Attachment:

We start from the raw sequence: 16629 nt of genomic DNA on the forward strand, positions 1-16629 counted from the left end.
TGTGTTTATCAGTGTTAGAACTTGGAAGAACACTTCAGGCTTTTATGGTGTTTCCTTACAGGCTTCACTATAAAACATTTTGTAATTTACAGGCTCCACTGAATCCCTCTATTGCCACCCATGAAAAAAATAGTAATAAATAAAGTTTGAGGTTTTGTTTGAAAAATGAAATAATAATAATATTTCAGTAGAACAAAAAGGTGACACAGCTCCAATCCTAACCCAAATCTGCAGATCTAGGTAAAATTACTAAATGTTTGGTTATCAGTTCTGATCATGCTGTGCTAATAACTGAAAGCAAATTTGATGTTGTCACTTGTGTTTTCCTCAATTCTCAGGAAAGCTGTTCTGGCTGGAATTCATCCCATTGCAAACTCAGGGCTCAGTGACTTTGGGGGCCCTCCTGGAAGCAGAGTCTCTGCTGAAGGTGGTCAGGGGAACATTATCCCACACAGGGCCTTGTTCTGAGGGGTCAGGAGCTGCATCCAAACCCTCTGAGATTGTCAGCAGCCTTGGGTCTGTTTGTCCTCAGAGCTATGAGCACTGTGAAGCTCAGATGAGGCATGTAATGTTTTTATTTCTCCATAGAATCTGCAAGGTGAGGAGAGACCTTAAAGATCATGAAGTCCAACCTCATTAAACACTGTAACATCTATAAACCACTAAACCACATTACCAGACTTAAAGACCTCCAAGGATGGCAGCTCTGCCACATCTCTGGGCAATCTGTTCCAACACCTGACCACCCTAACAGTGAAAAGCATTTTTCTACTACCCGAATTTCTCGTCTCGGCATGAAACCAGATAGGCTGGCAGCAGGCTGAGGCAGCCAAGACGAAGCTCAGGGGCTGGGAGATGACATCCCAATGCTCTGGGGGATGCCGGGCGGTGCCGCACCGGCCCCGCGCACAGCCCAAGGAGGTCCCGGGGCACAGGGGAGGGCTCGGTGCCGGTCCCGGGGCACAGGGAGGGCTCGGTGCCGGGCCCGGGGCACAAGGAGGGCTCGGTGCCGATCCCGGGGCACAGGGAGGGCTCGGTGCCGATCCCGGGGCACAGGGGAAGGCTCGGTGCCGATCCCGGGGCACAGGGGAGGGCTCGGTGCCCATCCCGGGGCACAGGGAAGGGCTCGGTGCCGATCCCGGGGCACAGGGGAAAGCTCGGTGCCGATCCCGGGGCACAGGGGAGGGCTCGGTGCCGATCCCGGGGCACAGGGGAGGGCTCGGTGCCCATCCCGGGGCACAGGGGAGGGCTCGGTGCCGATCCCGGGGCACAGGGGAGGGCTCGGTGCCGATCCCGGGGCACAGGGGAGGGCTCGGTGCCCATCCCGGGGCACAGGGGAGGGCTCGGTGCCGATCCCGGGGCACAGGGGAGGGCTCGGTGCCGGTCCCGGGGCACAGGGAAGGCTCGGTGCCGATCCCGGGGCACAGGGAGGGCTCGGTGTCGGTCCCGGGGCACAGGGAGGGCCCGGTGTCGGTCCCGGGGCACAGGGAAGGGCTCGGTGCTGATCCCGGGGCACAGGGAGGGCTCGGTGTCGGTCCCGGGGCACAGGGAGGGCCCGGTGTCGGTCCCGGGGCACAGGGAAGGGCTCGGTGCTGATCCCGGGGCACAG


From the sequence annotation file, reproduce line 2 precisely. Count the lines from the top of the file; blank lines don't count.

TGTGTTTATCAGTGTTAGAACTTGGAAGAACACTTCAGGCTTTTATGGTGTTTCCTTACAGGCTTCACTATAAAACATTTTGTAATTTACAGGCTCCACTGAATCCCTCTATTGCCACCCATGAAAAAAATAGTAATAAATAAAGTTTGAGGTTTTGTTTGAAAAATGAAATAATAATAATATTTCAGTAGAACAAAAAGGTGACACAGCTCCAATCCTAACCCAAATCTGCAGATCTAGGTAAAATTACTAAATGTTTGGTTATCAGTTCTGATCATGCTGTGCTAATAACTGAAAGCAAATTTGATGTTGTCACTTGTGTTTTCCTCAATTCTCAGGAAAGCTGTTCTGGCTGGAATTCATCCCATTGCAAACTCAGGGCTCAGTGACTTTGGGGGCCCTCCTGGAAGCAGAGTCTCTGCTGAAGGTGGTCAGGGGAACATTATCCCACACAGGGCCTTGTTCTGAGGGGTCAGGAGCTGCATCCAAACCCTCTGAGATTGTCAGCAGCCTTGGGTCTGTTTGTCCTCAGAGCTATGAGCACTGTGAAGCTCAGATGAGGCATGTAATGTTTTTATTTCTCCATAGAATCTGCAAGGTGAGGAGAGACCTTAAAGATCATGAAGTCCAACCTCATTAAACACTGTAACATCTATAAACCACTAAACCACATTACCAGACTTAAAGACCTCCAAGGATGGCAGCTCTGCCACATCTCTGGGCAATCTGTTCCAACACCTGACCACCCTAACAGTGAAAAGCATTTTTCTACTACCCGAATTTCTCGTCTCGGCATGAAACCAGATAGGCTGGCAGCAGGCTGAGGCAGCCAAGACGAAGCTCAGGGGCTGGGAGATGACATCCCAATGCTCTGGGGGATGCCGGGCGGTGCCGCACCGGCCCCGCGCACAGCCCAAGGAGGTCCCGGGGCACAGGGGAGGGCTCGGTGCCGGTCCCGGGGCACAGGGAGGGCTCGGTGCCGGGCCCGGGGCACAAGGAGGGCTCGGTGCCGATCCCGGGGCACAGGGAGGGCTCGGTGCCGATCCCGGGGCACAGGGGAAGGCTCGGTGCCGATCCCGGGGCACAGGGGAGGGCTCGGTGCCCATCCCGGGGCACAGGGAAGGGCTCGGTGCCGATCCCGGGGCACAGGGGAAAGCTCGGTGCCGATCCCGGGGCACAGGGGAGGGCTCGGTGCCGATCCCGGGGCACAGGGGAGGGCTCGGTGCCCATCCCGGGGCACAGGGGAGGGCTCGGTGCCGATCCCGGGGCACAGGGGAGGGCTCGGTGCCGATCCCGGGGCACAGGGGAGGGCTCGGTGCCCATCCCGGGGCACAGGGGAGGGCTCGGTGCCGATCCCGGGGCACAGGGGAGGGCTCGGTGCCGGTCCCGGGGCACAGGGAAGGCTCGGTGCCGATCCCGGGGCACAGGGAGGGCTCGGTGTCGGTCCCGGGGCACAGGGAGGGCCCGGTGTCGGTCCCGGGGCACAGGGAAGGGCTCGGTGCTGATCCCGGGGCACAGGGAGGGCTCGGTGTCGGTCCCGGGGCACAGGGAGGGCCCGGTGTCGGTCCCGGGGCACAGGGAAGGGCTCGGTGCTGATCCCGGGGCACAG